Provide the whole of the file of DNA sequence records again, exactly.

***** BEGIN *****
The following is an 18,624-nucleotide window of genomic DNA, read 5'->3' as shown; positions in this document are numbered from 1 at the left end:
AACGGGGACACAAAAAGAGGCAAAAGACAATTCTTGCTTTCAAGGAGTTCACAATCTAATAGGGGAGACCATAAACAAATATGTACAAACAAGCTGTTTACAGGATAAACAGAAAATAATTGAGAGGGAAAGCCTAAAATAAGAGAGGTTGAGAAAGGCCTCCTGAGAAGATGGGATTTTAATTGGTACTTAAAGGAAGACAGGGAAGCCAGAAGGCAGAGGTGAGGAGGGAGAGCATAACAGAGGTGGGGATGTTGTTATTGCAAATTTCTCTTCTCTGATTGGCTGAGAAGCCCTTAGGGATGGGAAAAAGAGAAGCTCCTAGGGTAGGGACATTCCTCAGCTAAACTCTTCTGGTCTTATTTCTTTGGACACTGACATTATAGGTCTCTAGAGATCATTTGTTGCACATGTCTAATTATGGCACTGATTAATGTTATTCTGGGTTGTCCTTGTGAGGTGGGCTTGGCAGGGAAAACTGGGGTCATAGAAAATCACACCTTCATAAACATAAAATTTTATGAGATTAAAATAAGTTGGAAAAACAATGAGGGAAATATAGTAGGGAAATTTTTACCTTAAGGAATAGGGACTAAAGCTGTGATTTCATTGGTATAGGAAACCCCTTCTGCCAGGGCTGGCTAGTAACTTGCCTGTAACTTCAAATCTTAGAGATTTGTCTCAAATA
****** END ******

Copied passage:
The following is an 18,624-nucleotide window of genomic DNA, read 5'->3' as shown; positions in this document are numbered from 1 at the left end:
AACGGGGACACAAAAAGAGGCAAAAGACAATTCTTGCTTTCAAGGAGTTCACAATCTAATAGGGGAGACCATAAACAAATATGTACAAACAAGCTGTTTACAGGATAAACAGAAAATAATTGAGAGGGAAAGCCTAAAATAAGAGAGGTTGAGAAAGGCCTCCTGAGAAGATGGGATTTTAATTGGTACTTAAAGGAAGACAGGGAAGCCAGAAGGCAGAGGTGAGGAGGGAGAGCATAACAGAGGTGGGGATGTTGTTATTGCAAATTTCTCTTCTCTGATTGGCTGAGAAGCCCTTAGGGATGGGAAAAAGAGAAGCTCCTAGGGTAGGGACATTCCTCAGCTAAACTCTTCTGGTCTTATTTCTTTGGACACTGACATTATAGGTCTCTAGAGATCATTTGTTGCACATGTCTAATTATGGCACTGATTAATGTTATTCTGGGTTGTCCTTGTGAGGTGGGCTTGGCAGGGAAAACTGGGGTCATAGAAAATCACACCTTCATAAACATAAAATTTTATGAGATTAAAATAAGTTGGAAAAACAATGAGGGAAATATAGTAGGGAAATTTTTACCTTAAGGAATAGGGACTAAAGCTGTGATTTCATTGGTATAGGAAACCCCTTCTGCCAGGGCTGGCTAGTAACTTGCCTGTAACTTCAAATCTTAGAGATTTGTCTCAAATA